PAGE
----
What type of floor do I have?
Most floors in the UK are either solid (concrete) or suspended (usually timber floorboards). Solid floors don’t really tend to have draught issues associated with them, but suspended timber floors are definitely worth tackling.
The first step is to identify which type of floor you have. You can find out by pulling up the corner of your carpet, or looking for air bricks on the outside of the property at the bottom of the walls – these will signify a suspended timber floor.
Where to look for draughts:
- In between floorboards
- Around skirting boards
How do I draught-proof floorboards?
The gaps in between stripped floorboards may add up to the size of a small window; therefore draught-proofing your floor is essential and can shed pounds from your energy bill, paying for itself in less than 12 months. With so many products on the market, it is important to select one that will provide you with the best outcome for your specific requirements.
The first thing to assess when considering whether to draught-proof your floorboards is what the required finish is. For example the methods used to draught-proof floorboards under a carpet are different to those used to draught-proof stripped floorboards. It should be noted that even though carpet will help with draught-proofing, it is not 100% effective, and additional measures can still help.
How do I draught-proof stripped floorboards?
There are many products that fill the gaps between the floorboards, helping to prevent draughts. These come in the form of tube-like rolls (such as DraughtEx) that are easily pushed into the spaces between floorboards, assuming that the correct and accurate diameters have previously been taken into account. This is a quick, easy and relatively cheap way of draught-proofing your floorboards effectively. However, difficulties may arise if you have an older floor with uneven gaps between the floorboards that may require you to buy additional rolls of different sizes.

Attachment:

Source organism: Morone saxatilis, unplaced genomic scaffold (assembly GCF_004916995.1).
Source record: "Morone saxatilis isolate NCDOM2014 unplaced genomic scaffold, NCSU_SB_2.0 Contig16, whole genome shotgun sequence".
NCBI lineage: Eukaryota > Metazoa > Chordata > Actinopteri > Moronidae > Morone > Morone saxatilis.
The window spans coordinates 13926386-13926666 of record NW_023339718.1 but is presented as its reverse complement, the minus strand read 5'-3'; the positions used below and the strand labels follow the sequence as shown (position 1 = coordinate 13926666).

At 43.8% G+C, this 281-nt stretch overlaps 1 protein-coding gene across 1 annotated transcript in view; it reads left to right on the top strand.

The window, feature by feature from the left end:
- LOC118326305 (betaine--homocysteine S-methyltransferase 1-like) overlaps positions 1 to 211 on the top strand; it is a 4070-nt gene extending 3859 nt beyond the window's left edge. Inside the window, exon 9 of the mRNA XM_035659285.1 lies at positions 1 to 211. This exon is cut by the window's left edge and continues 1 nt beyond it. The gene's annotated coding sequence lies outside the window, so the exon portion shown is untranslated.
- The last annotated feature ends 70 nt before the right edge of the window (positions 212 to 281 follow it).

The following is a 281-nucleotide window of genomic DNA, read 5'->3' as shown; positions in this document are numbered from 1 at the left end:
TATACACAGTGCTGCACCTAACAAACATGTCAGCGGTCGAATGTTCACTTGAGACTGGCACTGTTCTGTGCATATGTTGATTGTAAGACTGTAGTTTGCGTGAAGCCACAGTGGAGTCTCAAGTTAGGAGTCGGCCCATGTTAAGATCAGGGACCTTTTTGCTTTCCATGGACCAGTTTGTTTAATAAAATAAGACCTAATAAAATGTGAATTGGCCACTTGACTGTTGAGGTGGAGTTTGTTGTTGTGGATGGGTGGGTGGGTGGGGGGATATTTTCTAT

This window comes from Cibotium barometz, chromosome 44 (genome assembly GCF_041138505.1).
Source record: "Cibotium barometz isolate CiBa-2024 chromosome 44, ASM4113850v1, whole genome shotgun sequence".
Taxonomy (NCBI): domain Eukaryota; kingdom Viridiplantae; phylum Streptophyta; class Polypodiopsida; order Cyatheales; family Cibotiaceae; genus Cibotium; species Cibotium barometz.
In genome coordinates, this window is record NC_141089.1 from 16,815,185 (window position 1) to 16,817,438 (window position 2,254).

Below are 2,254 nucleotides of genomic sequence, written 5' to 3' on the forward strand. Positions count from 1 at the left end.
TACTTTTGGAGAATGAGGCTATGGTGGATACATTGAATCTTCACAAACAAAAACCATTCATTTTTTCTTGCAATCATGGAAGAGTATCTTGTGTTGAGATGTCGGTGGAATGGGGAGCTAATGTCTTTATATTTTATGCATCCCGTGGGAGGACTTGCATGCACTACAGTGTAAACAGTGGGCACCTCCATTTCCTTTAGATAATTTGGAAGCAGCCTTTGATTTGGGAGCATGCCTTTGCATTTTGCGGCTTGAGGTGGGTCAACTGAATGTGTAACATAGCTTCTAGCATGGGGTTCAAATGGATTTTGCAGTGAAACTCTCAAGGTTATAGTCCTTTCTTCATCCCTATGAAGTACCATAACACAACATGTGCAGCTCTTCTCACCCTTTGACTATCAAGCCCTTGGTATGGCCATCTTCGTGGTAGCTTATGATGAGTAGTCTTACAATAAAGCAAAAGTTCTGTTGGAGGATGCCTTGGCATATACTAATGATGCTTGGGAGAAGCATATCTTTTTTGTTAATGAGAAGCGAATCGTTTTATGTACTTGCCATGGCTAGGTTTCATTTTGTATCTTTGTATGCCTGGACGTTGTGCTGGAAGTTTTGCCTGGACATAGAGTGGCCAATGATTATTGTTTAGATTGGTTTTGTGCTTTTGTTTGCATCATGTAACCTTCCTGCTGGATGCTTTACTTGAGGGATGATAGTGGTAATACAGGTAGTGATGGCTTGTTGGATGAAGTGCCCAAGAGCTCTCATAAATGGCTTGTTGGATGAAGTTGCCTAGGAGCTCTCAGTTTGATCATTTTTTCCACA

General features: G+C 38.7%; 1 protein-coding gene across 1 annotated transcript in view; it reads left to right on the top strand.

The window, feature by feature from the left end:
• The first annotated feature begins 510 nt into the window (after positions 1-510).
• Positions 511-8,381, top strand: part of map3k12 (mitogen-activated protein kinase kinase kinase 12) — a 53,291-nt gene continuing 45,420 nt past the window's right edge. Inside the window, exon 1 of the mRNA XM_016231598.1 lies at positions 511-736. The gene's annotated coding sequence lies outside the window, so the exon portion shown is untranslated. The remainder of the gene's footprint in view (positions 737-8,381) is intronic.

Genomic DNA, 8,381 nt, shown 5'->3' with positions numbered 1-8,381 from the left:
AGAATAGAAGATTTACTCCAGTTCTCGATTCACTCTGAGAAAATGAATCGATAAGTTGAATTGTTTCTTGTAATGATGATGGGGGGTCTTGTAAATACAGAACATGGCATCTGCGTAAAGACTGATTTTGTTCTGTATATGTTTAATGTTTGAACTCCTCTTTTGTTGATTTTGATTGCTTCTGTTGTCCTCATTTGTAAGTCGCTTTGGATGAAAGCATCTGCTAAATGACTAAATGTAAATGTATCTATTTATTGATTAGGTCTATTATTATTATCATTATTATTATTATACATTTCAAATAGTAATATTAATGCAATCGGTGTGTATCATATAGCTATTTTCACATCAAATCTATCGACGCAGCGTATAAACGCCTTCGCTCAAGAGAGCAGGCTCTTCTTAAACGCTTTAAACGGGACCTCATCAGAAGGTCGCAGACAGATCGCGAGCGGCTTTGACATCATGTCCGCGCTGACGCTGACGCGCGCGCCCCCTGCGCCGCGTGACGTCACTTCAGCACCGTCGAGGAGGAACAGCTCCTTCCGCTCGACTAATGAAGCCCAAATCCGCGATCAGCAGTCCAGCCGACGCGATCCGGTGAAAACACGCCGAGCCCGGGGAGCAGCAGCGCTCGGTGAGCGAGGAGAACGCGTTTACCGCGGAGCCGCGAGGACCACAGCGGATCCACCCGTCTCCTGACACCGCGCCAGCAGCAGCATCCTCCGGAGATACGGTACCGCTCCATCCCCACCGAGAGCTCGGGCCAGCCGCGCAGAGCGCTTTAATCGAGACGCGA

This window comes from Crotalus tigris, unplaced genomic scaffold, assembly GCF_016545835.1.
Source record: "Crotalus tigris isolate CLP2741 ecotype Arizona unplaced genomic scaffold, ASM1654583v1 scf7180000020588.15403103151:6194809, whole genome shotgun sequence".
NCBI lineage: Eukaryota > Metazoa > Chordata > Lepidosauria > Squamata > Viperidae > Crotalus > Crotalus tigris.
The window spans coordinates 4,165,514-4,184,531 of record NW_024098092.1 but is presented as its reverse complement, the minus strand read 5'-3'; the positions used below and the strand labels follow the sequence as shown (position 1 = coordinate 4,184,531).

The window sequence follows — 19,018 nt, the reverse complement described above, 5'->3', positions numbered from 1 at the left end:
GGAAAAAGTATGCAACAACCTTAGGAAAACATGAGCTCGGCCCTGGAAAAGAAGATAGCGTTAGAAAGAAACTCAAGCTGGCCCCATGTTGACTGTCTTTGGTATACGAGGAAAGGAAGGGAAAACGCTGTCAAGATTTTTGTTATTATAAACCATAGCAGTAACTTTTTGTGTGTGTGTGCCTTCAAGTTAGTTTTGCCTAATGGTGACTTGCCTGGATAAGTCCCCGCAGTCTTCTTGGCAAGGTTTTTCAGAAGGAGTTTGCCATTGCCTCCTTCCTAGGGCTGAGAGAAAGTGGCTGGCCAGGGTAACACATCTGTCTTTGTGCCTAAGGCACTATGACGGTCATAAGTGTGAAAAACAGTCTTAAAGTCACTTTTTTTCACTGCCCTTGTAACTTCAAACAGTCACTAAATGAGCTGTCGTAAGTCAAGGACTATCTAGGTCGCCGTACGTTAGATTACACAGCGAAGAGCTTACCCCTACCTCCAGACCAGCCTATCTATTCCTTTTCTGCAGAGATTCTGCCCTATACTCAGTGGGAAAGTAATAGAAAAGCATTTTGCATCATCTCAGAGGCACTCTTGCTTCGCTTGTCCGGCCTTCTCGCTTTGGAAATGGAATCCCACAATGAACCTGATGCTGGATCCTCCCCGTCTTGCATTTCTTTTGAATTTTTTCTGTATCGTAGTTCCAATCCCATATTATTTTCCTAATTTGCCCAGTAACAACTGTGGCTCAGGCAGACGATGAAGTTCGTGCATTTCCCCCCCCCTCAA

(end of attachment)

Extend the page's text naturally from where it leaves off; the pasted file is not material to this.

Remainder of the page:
Alternatives to the tube-like rolls, which are pushed into floorboard gaps, are thin V-shaped, one-size-fits-all, plastic lengths that spring apart when pushed into place using a credit card. When in position, this innovative method is invisible and effectively stops draughts. The issue here is that if they pop out they could then potentially trip you up; make sure they are fitted as per the instructions to prevent this from happening.
How do I draught-proof floorboards under a carpet?
A carpet fitted over your floorboards helps reduce draughts; however there are further steps you can take if you are searching for optimal draught-proofing. If you are on a small budget, then the traditional technique of papier-mâché may be the best option. However, while this provides a cheap and effective solution and covers the potentially draughty gaps in between the floorboards, it does take a lot more time than shop-bought fixes. For a more efficient, but costlier method of draught proofing underneath your carpet, you can apply a gunned silicone sealant to the gaps between the floorboards provided the gaps aren’t enormous!
Using thicker underlay below the carpet is also an effective way to stop the draughts and insulate the floorboards.
The most effective way to stop draughts coming up through the floorboards is unfortunately also the most costly and time consuming. This involves lifting up the floorboards and applying insulation between the joists – details of how to do this can be found on our ffloor insulation pages.
How do I draught-proof the skirting board?
Even with successfully draught-proofed floorboards, you may still lose heat through the skirting board area. In order to maximise efficiency you can draught-proof this area using wooden beadings, which can be applied to skirting boards where they meet the floor. The wooden beadings come in a variety of shapes and they help bridge the gap that allows draughts.
Draught-proofing this area may also be achieved through silicone-based gunned sealants that can equally block the gap between the floor and the wall; again you may need to use a combination of both the wooden beadings and the sealant if the gaps between the floor and the skirting board are particularly large.